Danish solar WI-FI connects developing countries
Danish company provides cheap solar-powered Internet access to the world’s poorest people. The ability to go online increases growth by up to 30 percent – and BLUETOWN profits from it.
Summary, POLITIKEN (Danish media)
“When a village in Africa becomes connected to the Internet, the farmers can get the information needed to get the best price for their crops. They don’t have to take middlemen into account and they can cultivate their lands in the most efficient manner. Therefore, cheap access to the Internet means that a village’s economy will grow by up to 30 percent”, says Peter Ib, CEO of BLUETOWN, a Danish IT company with expertise in cheap Wi-Fi solutions in Africa, India and South America.
“Moreover, cheap internet access is also key for the teachers in the village as it ensures them access to knowledge and information. The same goes for the healthcare personnel that operates in sparsely populated areas”.
BLUETOWN is a Danish IT company with 70 employees that makes targeted efforts to become a global market leader in Wi-Fi solutions to developing countries – thereby connecting people in poor and rural areas by providing Internet access.
The essence of BLUETOWN’s solution is a 20-meter high online tower that provides Internet access through a Wi-Fi signal with a compass of up to one kilometer. Enough to cover an entire village, according to Peter Ib.
The Wi-Fi signal is powered by solar cells. At night when the sun doesn’t shine, the signal runs on incorporated batteries that are recharged during the day. In this way, BLUETOWN has secured an independent solution that doesn’t rely on external energy sources.
Why don’t BLUETOWN just use 3G or 4G technology?
“Wi-Fi is much cheaper. It costs around one tenth of the price for 3G and 4G. In addition, Wi-Fi is far less energy intensive. A 3G or 4G base station requires a large generator fuelled by gasoline or diesel in order to function”, says Peter Ib.
Peter Ib points out that BLUETOWN is working in close cooperation with the telecommunications companies as they often provide the internet connection, which BLUETOWN’s base stations are connected to. In other cases, the base stations connect through satellite links or fiber networks. In the future, it might be through balloons or drones.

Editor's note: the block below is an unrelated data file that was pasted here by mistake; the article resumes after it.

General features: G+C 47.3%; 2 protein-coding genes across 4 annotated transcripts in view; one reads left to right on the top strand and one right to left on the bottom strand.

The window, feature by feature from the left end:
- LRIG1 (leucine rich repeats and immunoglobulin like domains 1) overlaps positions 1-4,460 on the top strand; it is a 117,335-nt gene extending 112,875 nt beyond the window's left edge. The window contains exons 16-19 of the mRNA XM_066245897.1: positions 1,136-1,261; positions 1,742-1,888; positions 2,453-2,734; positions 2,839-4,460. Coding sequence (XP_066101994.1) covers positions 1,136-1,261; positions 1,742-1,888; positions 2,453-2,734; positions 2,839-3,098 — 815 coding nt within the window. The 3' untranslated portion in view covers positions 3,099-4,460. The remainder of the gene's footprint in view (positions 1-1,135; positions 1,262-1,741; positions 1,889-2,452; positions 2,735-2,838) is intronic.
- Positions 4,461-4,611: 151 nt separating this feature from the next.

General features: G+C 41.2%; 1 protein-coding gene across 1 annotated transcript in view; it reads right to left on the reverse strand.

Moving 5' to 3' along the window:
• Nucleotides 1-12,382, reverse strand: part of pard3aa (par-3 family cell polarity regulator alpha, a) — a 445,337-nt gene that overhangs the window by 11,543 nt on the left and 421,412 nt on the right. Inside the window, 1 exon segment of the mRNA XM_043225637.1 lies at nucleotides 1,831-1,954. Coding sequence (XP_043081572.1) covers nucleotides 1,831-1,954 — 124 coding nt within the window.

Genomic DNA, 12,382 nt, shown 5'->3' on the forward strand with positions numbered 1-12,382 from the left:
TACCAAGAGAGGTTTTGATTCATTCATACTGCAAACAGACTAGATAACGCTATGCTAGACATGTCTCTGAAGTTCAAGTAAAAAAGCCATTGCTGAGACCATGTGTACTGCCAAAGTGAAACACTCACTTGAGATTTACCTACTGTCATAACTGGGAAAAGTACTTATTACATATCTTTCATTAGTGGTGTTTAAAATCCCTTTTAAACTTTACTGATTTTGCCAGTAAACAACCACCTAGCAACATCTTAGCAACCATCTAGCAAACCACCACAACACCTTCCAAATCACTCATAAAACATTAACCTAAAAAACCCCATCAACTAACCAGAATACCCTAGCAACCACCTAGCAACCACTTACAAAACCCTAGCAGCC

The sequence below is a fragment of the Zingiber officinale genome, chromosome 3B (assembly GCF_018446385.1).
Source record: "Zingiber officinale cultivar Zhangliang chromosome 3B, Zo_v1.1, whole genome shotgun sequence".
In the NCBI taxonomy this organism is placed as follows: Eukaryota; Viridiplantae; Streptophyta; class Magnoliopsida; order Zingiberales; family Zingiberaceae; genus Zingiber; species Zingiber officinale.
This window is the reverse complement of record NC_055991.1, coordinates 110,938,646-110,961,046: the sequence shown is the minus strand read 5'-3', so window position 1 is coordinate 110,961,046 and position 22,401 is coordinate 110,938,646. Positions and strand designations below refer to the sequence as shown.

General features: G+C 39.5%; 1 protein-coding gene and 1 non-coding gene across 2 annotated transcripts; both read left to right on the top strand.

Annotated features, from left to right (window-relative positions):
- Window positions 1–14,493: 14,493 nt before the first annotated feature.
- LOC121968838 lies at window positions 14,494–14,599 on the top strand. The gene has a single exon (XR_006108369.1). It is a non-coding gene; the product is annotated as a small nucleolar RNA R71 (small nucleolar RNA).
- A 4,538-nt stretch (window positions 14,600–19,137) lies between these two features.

The heart of BLUETOWN’s business model is to provide a low-cost Wi-Fi solution to the poorest areas of the world, countries like Tanzania, Ghana and India, in order to connect people and create wealth.
“It is a challenge that the people living in these areas don’t have a lot of money. However, if people are willing to pay a very low price for our service, we can grow a very good business”, states Peter Ib.
BLUETOWN has developed its base stations in order for them to manage the harsh conditions of the rural areas. Likewise, they require a minimum of maintenance.
“The base stations, the Wi-Fi transmitters, the solar cells and the batteries are designed to manage harsh conditions as this is crucial”, says Peter Ib.
Furthermore, it’s important that BLUETOWN knows how to navigate in the developing countries’ political systems and understand the reality for the people living in the villages.
“We need permission to operate from the local authorities. At the same time, we must ensure that the villagers take proper care of our equipment. This requires local acceptance of our solution – otherwise we risk that batteries are stolen and used to something else. Finally, we have to settle for a model that we profit from”, Peter Ib explains.
The answer is to enter into partnerships with the villagers.
“We rent land for the base station from the local headman. Thereby, he will have an interest in taking care of it. Then we hire micro operators who teach and help the villagers to use Wi-Fi, sell internet scratch cards and maintain the base station”.
Peter Ib emphasizes that the small amount of maintenance is important: “If the solar collectors aren’t polished every third day, they will become dusty and not able to recharge properly. Then the batteries will stop working and the Wi-Fi connection will disappear”.
In order to prevent this, BLUETOWN monitors every base station and contacts the local operator if they detect problems.
The Confederation of Danish Industry commends BLUETOWN
CEO Karsten Dybvad of DI, the Confederation of Danish Industry, is thrilled by BLUETOWN’s solution:
“When Danish industries form partnerships and establish ourselves in local communities, we contribute with growth and employment. Danish companies are specialized in solutions that provide clean water, food, renewable energy and energy efficiency – and communication, which BLUETOWN is a great example of.”
According to Peter Ib, DI’s Africa Team and the Danish Foreign Service have been a great help in the development of BLUETOWN:
“It has been absolutely vital that we have been able to get assistance from the merchants at the embassies in Tanzania, Ghana and India where we first began our business.”
Peter Ib expects that BLUETOWN will have more than a thousand employees within five years.
Source/POLITIKEN by Thomas Færgermann